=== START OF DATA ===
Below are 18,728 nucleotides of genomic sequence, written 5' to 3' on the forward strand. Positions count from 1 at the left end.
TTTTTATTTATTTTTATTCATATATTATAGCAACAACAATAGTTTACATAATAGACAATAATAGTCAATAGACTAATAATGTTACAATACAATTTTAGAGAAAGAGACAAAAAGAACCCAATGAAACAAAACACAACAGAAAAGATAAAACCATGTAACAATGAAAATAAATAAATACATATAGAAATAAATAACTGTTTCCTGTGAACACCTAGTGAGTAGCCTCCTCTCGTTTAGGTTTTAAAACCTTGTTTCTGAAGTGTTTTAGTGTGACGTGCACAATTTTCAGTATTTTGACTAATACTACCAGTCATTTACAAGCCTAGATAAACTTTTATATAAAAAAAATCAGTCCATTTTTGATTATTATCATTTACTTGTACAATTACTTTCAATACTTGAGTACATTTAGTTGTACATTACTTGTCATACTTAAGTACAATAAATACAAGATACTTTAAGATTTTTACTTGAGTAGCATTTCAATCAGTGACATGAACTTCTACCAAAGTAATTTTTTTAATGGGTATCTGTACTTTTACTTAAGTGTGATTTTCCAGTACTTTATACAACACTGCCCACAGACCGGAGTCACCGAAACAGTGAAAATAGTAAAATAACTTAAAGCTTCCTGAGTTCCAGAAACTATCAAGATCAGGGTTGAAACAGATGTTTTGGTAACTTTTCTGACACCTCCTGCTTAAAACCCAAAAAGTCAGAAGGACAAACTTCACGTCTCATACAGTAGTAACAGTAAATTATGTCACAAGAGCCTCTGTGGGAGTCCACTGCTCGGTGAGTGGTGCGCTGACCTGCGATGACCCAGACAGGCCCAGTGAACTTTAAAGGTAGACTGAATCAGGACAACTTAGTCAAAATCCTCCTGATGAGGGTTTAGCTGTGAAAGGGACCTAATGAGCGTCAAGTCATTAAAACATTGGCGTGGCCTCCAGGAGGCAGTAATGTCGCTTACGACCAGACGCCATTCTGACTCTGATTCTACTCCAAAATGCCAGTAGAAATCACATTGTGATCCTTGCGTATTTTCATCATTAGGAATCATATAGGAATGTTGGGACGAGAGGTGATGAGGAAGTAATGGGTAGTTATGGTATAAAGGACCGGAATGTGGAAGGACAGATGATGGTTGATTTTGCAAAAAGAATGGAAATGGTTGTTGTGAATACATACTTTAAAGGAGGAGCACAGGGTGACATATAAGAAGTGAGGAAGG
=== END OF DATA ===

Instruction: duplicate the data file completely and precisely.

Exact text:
Below are 18,728 nucleotides of genomic sequence, written 5' to 3' on the forward strand. Positions count from 1 at the left end.
TTTTTATTTATTTTTATTCATATATTATAGCAACAACAATAGTTTACATAATAGACAATAATAGTCAATAGACTAATAATGTTACAATACAATTTTAGAGAAAGAGACAAAAAGAACCCAATGAAACAAAACACAACAGAAAAGATAAAACCATGTAACAATGAAAATAAATAAATACATATAGAAATAAATAACTGTTTCCTGTGAACACCTAGTGAGTAGCCTCCTCTCGTTTAGGTTTTAAAACCTTGTTTCTGAAGTGTTTTAGTGTGACGTGCACAATTTTCAGTATTTTGACTAATACTACCAGTCATTTACAAGCCTAGATAAACTTTTATATAAAAAAAATCAGTCCATTTTTGATTATTATCATTTACTTGTACAATTACTTTCAATACTTGAGTACATTTAGTTGTACATTACTTGTCATACTTAAGTACAATAAATACAAGATACTTTAAGATTTTTACTTGAGTAGCATTTCAATCAGTGACATGAACTTCTACCAAAGTAATTTTTTTAATGGGTATCTGTACTTTTACTTAAGTGTGATTTTCCAGTACTTTATACAACACTGCCCACAGACCGGAGTCACCGAAACAGTGAAAATAGTAAAATAACTTAAAGCTTCCTGAGTTCCAGAAACTATCAAGATCAGGGTTGAAACAGATGTTTTGGTAACTTTTCTGACACCTCCTGCTTAAAACCCAAAAAGTCAGAAGGACAAACTTCACGTCTCATACAGTAGTAACAGTAAATTATGTCACAAGAGCCTCTGTGGGAGTCCACTGCTCGGTGAGTGGTGCGCTGACCTGCGATGACCCAGACAGGCCCAGTGAACTTTAAAGGTAGACTGAATCAGGACAACTTAGTCAAAATCCTCCTGATGAGGGTTTAGCTGTGAAAGGGACCTAATGAGCGTCAAGTCATTAAAACATTGGCGTGGCCTCCAGGAGGCAGTAATGTCGCTTACGACCAGACGCCATTCTGACTCTGATTCTACTCCAAAATGCCAGTAGAAATCACATTGTGATCCTTGCGTATTTTCATCATTAGGAATCATATAGGAATGTTGGGACGAGAGGTGATGAGGAAGTAATGGGTAGTTATGGTATAAAGGACCGGAATGTGGAAGGACAGATGATGGTTGATTTTGCAAAAAGAATGGAAATGGTTGTTGTGAATACATACTTTAAAGGAGGAGCACAGGGTGACATATAAGAAGTGAGGAAGG